The film feels like his big reflective piece as it follows Frank Sheeran, a truck driver who joined the mafia, and how his world literally crumbles apart as he takes this new job. It’s a film ultimately about a lot of things: betrayal, love, loss, and what makes life worth living if what we do makes us neglectful to those we truly care for.

It's in Scorsese’s older age that we are not finally seeing him at his most vulnerable and The Irishman is a great example of how far he has come with his filmmaking talents, whilst also showcasing his more melancholic side for great thematic purpose.


Yeah, I’m not bluffing. Despite all the controversies surrounding its themes of domestic violence, along with all of the hugely mixed reactions from both film fans and DC advocates, Joker is my #2 film of 2019.

Joker is one of the sharpest examples in recent memory of what can truly happen if a character study of one of pop culture’s most iconic characters is taken seriously with a huge sense of artistic gravitas. It’s debatable about whether or not a film of this caliber could work or not without Joaquin Phoenix who EASILY brings one of 2019’s best performances, but that is why Joker is able to be elevated above any other comic book film this year. Phoenix brings such a huge vulnerability to Arthur Fleck to the point where it becomes so much more apparent how he becomes Gotham’s king of crime. The film’s commentary on our modern “society” (I know) and how one’s naive view on life could easily be influenced to take a truly dark turns helps to elevate this above most of what 2019 has to offer.

Todd Phillips and his team clearly have such a huge passion for the material that through their clever and quick wits, they have found a way for a comic book film to finally be truly respected by even some of the most revered of filmmakers who would disregard any such content otherwise. If anything, its controversies and mixed responses are only helping to keep it in the film discussion online. A massive recommendation from me.


Noah Baumbach is not one to mince words about some of the darkest creeks that some of us in this world can truly step into. His films tackle our points of views in life and what it truly means to be a human in our modern culture.

With that said, Marriage Story, being my favourite film this year, is one of the only films I think I have ever seen that has felt me feeling so completely empty but also weirdly uplifted, which is a strange burden given the depressing material. This drama following Scarlett Johansson and Adam Driver as they undergo a stressful divorce process takes Baumbach’s excellent talents and displays how themes such as love are far more transcendent that simply seeing a romantic relationship crumble apart. There will always be this itching feeling that the couple in this film will always feel some love for each other even if committing to a love life with each other doesn’t work out, especially when having to work with lawyers going out of their way to through their sanity off the scales.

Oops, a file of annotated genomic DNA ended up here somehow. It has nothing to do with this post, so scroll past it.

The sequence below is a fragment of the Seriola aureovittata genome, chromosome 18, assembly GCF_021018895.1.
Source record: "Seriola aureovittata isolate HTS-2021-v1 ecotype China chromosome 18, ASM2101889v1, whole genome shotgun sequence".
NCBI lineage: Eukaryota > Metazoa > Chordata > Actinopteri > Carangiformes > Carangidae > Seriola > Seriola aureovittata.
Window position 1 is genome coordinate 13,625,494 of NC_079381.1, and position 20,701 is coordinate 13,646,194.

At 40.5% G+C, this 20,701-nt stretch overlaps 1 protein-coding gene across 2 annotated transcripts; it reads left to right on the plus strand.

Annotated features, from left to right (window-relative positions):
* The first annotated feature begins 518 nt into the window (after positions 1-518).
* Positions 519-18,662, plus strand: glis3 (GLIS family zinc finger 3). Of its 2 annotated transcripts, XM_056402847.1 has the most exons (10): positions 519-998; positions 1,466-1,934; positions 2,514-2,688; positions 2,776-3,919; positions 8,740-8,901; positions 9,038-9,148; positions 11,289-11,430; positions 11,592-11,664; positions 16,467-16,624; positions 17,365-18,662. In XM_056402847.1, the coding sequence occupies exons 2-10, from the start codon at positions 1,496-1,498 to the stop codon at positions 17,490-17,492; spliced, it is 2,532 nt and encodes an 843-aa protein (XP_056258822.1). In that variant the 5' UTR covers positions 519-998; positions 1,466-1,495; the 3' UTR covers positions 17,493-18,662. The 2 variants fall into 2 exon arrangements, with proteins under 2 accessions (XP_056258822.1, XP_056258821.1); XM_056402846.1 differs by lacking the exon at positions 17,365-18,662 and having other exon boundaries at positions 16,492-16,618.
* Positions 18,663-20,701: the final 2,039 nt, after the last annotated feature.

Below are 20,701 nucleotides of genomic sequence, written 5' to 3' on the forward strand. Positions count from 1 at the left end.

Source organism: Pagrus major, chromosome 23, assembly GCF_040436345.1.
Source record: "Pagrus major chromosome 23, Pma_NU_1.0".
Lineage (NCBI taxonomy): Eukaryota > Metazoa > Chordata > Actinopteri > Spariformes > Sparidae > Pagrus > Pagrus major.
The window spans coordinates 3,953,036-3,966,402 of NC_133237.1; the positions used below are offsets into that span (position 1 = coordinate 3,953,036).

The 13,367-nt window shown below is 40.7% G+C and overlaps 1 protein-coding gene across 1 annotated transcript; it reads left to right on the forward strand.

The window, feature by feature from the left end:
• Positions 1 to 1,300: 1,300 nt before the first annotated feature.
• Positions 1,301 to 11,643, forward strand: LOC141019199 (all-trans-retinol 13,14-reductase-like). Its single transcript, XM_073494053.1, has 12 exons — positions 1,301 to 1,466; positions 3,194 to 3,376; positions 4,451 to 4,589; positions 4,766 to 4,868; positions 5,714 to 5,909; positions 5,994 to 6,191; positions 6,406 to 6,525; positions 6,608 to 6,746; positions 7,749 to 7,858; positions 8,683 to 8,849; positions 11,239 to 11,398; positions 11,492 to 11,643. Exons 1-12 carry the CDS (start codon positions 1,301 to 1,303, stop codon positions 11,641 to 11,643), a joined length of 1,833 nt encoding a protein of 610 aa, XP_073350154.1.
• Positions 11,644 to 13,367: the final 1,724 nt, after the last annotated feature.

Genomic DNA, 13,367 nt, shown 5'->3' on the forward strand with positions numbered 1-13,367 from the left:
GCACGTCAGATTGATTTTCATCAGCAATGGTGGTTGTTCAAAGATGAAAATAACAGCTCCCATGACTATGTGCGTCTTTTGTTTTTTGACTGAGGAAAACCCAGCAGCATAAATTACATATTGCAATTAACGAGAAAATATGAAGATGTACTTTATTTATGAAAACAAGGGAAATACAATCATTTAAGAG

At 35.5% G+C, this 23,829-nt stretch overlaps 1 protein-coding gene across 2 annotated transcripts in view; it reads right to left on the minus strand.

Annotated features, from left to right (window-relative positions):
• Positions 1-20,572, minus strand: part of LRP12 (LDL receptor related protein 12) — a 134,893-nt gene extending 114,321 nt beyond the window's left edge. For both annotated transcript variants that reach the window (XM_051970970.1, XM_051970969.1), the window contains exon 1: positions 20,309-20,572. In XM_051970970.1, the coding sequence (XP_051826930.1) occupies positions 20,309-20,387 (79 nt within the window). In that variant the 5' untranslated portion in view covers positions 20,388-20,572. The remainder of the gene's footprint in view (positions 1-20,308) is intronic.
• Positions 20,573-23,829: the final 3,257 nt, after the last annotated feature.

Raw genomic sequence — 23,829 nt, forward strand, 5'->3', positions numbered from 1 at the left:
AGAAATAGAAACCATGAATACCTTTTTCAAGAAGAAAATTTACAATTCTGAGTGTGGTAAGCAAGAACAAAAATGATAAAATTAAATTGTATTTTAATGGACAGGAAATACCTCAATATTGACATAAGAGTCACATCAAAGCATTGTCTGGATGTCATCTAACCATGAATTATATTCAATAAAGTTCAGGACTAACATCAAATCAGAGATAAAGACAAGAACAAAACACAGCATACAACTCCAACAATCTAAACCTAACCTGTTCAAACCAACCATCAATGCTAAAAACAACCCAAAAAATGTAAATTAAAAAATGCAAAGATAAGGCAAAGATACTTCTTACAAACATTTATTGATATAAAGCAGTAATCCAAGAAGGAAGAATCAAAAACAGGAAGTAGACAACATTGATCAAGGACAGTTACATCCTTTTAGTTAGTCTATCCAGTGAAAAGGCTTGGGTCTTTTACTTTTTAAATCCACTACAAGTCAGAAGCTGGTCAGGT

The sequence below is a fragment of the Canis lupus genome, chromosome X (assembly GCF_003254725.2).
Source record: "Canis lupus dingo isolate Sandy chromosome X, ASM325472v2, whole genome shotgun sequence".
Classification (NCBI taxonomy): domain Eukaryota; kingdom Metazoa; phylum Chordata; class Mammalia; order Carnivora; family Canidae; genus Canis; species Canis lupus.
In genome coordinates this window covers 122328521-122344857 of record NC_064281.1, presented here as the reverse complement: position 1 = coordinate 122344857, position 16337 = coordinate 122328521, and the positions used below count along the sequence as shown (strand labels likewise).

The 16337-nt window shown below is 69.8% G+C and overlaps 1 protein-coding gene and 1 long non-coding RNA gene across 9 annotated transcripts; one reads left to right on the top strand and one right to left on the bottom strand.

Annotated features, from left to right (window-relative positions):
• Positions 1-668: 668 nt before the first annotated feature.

It’s an utterly remarkable masterclass in both acting and writing, with Adam Driver giving the best performance of the whole year, displaying such a massive sense of vanity but also hollow vulnerability. And because Baumbach’s screenplay is so tightly woven together, the film cleverly doesn’t let you pick a side on who is the real person behind why Driver and Johansson’s marriage fell apart. They are both guilty of different things and it shows how sometimes there is no compatibility for people who have such an inept attraction to their significant other.

Marriage Story is ultimately a film that captures what it truly feels to be human, warts and all. It’s hollow, extremely sad, at times kind of hysterical in the way it captures the beautiful moments of life, and it wraps it all together in a bittersweet conclusion that shows there is more to life than a close marriage closing its curtains. Baumbach has truly outdone himself with this one and if anything, this film deserves significant Oscar wins for Driver and Baumbach for Acting and Screenwriting respectively in all awards shows. It’s a beautiful film from top to bottom and easily my favourite of 2019.

Thanks all for reading, and here’s hoping 2020 gets off to a grand start.